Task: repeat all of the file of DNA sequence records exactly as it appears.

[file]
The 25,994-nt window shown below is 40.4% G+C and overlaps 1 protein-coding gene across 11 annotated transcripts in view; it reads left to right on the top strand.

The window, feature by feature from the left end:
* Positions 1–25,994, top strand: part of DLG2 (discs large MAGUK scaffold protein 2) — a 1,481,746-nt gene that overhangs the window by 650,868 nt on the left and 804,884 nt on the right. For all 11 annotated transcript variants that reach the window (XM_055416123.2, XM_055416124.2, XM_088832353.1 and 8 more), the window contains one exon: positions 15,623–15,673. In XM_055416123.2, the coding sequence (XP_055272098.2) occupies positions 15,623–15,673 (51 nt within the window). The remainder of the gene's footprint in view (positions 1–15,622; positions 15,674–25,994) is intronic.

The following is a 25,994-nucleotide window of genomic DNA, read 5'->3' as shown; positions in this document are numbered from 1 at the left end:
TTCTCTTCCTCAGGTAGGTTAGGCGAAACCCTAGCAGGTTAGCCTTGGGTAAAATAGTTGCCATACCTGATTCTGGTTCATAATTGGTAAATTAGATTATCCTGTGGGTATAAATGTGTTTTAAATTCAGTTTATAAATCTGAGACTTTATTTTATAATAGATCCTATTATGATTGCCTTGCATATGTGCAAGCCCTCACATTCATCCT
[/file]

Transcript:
The 25,994-nt window shown below is 40.4% G+C and overlaps 1 protein-coding gene across 11 annotated transcripts in view; it reads left to right on the top strand.

The window, feature by feature from the left end:
* Positions 1–25,994, top strand: part of DLG2 (discs large MAGUK scaffold protein 2) — a 1,481,746-nt gene that overhangs the window by 650,868 nt on the left and 804,884 nt on the right. For all 11 annotated transcript variants that reach the window (XM_055416123.2, XM_055416124.2, XM_088832353.1 and 8 more), the window contains one exon: positions 15,623–15,673. In XM_055416123.2, the coding sequence (XP_055272098.2) occupies positions 15,623–15,673 (51 nt within the window). The remainder of the gene's footprint in view (positions 1–15,622; positions 15,674–25,994) is intronic.

The following is a 25,994-nucleotide window of genomic DNA, read 5'->3' as shown; positions in this document are numbered from 1 at the left end:
TTCTCTTCCTCAGGTAGGTTAGGCGAAACCCTAGCAGGTTAGCCTTGGGTAAAATAGTTGCCATACCTGATTCTGGTTCATAATTGGTAAATTAGATTATCCTGTGGGTATAAATGTGTTTTAAATTCAGTTTATAAATCTGAGACTTTATTTTATAATAGATCCTATTATGATTGCCTTGCATATGTGCAAGCCCTCACATTCATCCT